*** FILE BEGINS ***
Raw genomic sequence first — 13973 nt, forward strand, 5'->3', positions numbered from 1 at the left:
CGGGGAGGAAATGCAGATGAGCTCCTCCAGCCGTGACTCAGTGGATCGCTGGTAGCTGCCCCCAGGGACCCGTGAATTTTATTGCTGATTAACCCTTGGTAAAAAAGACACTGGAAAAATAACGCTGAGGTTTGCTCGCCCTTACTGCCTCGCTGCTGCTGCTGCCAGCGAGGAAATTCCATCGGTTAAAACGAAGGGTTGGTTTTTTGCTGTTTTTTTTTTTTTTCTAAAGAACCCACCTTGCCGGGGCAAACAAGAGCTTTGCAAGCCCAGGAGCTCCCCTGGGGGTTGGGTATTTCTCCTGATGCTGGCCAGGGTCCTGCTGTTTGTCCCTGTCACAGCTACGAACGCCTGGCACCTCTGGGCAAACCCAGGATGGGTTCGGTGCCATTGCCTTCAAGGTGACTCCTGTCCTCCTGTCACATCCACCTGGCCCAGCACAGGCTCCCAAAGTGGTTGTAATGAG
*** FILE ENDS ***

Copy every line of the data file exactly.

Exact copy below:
Raw genomic sequence first — 13973 nt, forward strand, 5'->3', positions numbered from 1 at the left:
CGGGGAGGAAATGCAGATGAGCTCCTCCAGCCGTGACTCAGTGGATCGCTGGTAGCTGCCCCCAGGGACCCGTGAATTTTATTGCTGATTAACCCTTGGTAAAAAAGACACTGGAAAAATAACGCTGAGGTTTGCTCGCCCTTACTGCCTCGCTGCTGCTGCTGCCAGCGAGGAAATTCCATCGGTTAAAACGAAGGGTTGGTTTTTTGCTGTTTTTTTTTTTTTTCTAAAGAACCCACCTTGCCGGGGCAAACAAGAGCTTTGCAAGCCCAGGAGCTCCCCTGGGGGTTGGGTATTTCTCCTGATGCTGGCCAGGGTCCTGCTGTTTGTCCCTGTCACAGCTACGAACGCCTGGCACCTCTGGGCAAACCCAGGATGGGTTCGGTGCCATTGCCTTCAAGGTGACTCCTGTCCTCCTGTCACATCCACCTGGCCCAGCACAGGCTCCCAAAGTGGTTGTAATGAG